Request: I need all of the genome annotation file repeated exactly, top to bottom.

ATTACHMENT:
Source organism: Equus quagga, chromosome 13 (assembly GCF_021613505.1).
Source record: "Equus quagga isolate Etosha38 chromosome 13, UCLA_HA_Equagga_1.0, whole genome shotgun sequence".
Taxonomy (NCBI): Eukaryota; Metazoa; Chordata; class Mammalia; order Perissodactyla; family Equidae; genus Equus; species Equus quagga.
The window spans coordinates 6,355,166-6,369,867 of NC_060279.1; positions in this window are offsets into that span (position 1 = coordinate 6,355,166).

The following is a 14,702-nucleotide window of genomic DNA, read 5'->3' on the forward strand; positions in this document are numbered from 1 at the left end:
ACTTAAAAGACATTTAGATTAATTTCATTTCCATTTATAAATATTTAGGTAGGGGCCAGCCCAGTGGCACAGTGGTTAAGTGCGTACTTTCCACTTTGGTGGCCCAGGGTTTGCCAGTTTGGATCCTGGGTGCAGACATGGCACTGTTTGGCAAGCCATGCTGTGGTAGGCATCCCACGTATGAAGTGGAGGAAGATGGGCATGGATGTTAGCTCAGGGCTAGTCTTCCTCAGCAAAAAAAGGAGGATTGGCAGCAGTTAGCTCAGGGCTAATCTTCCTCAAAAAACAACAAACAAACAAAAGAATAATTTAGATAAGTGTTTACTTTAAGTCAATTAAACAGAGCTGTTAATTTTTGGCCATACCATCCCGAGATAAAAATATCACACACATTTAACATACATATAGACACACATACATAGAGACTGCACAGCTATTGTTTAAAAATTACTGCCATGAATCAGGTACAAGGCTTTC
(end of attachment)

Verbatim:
Source organism: Equus quagga, chromosome 13 (assembly GCF_021613505.1).
Source record: "Equus quagga isolate Etosha38 chromosome 13, UCLA_HA_Equagga_1.0, whole genome shotgun sequence".
Taxonomy (NCBI): Eukaryota; Metazoa; Chordata; class Mammalia; order Perissodactyla; family Equidae; genus Equus; species Equus quagga.
The window spans coordinates 6,355,166-6,369,867 of NC_060279.1; positions in this window are offsets into that span (position 1 = coordinate 6,355,166).

The following is a 14,702-nucleotide window of genomic DNA, read 5'->3' on the forward strand; positions in this document are numbered from 1 at the left end:
ACTTAAAAGACATTTAGATTAATTTCATTTCCATTTATAAATATTTAGGTAGGGGCCAGCCCAGTGGCACAGTGGTTAAGTGCGTACTTTCCACTTTGGTGGCCCAGGGTTTGCCAGTTTGGATCCTGGGTGCAGACATGGCACTGTTTGGCAAGCCATGCTGTGGTAGGCATCCCACGTATGAAGTGGAGGAAGATGGGCATGGATGTTAGCTCAGGGCTAGTCTTCCTCAGCAAAAAAAGGAGGATTGGCAGCAGTTAGCTCAGGGCTAATCTTCCTCAAAAAACAACAAACAAACAAAAGAATAATTTAGATAAGTGTTTACTTTAAGTCAATTAAACAGAGCTGTTAATTTTTGGCCATACCATCCCGAGATAAAAATATCACACACATTTAACATACATATAGACACACATACATAGAGACTGCACAGCTATTGTTTAAAAATTACTGCCATGAATCAGGTACAAGGCTTTC